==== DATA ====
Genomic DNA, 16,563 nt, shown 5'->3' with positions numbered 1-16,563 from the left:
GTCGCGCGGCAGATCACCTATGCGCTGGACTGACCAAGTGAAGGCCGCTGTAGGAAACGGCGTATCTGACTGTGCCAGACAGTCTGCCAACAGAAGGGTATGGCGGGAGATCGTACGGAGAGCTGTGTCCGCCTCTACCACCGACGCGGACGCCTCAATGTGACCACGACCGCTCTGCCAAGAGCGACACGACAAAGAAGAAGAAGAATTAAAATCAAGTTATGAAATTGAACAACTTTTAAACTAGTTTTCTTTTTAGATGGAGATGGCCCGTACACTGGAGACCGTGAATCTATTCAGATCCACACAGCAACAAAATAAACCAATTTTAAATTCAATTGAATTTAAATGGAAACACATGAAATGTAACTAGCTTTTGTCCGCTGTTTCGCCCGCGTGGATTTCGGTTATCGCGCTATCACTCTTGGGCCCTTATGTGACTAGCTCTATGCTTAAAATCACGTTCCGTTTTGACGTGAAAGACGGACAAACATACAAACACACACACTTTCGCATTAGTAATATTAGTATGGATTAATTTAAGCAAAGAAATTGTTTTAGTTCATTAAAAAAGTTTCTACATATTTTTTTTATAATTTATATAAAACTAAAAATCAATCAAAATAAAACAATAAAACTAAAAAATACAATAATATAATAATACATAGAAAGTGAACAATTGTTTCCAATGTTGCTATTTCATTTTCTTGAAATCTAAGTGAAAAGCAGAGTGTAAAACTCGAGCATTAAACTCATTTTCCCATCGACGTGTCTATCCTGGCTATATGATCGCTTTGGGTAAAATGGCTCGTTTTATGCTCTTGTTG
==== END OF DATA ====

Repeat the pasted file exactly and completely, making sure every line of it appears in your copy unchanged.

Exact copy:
Genomic DNA, 16,563 nt, shown 5'->3' with positions numbered 1-16,563 from the left:
GTCGCGCGGCAGATCACCTATGCGCTGGACTGACCAAGTGAAGGCCGCTGTAGGAAACGGCGTATCTGACTGTGCCAGACAGTCTGCCAACAGAAGGGTATGGCGGGAGATCGTACGGAGAGCTGTGTCCGCCTCTACCACCGACGCGGACGCCTCAATGTGACCACGACCGCTCTGCCAAGAGCGACACGACAAAGAAGAAGAAGAATTAAAATCAAGTTATGAAATTGAACAACTTTTAAACTAGTTTTCTTTTTAGATGGAGATGGCCCGTACACTGGAGACCGTGAATCTATTCAGATCCACACAGCAACAAAATAAACCAATTTTAAATTCAATTGAATTTAAATGGAAACACATGAAATGTAACTAGCTTTTGTCCGCTGTTTCGCCCGCGTGGATTTCGGTTATCGCGCTATCACTCTTGGGCCCTTATGTGACTAGCTCTATGCTTAAAATCACGTTCCGTTTTGACGTGAAAGACGGACAAACATACAAACACACACACTTTCGCATTAGTAATATTAGTATGGATTAATTTAAGCAAAGAAATTGTTTTAGTTCATTAAAAAAGTTTCTACATATTTTTTTTATAATTTATATAAAACTAAAAATCAATCAAAATAAAACAATAAAACTAAAAAATACAATAATATAATAATACATAGAAAGTGAACAATTGTTTCCAATGTTGCTATTTCATTTTCTTGAAATCTAAGTGAAAAGCAGAGTGTAAAACTCGAGCATTAAACTCATTTTCCCATCGACGTGTCTATCCTGGCTATATGATCGCTTTGGGTAAAATGGCTCGTTTTATGCTCTTGTTG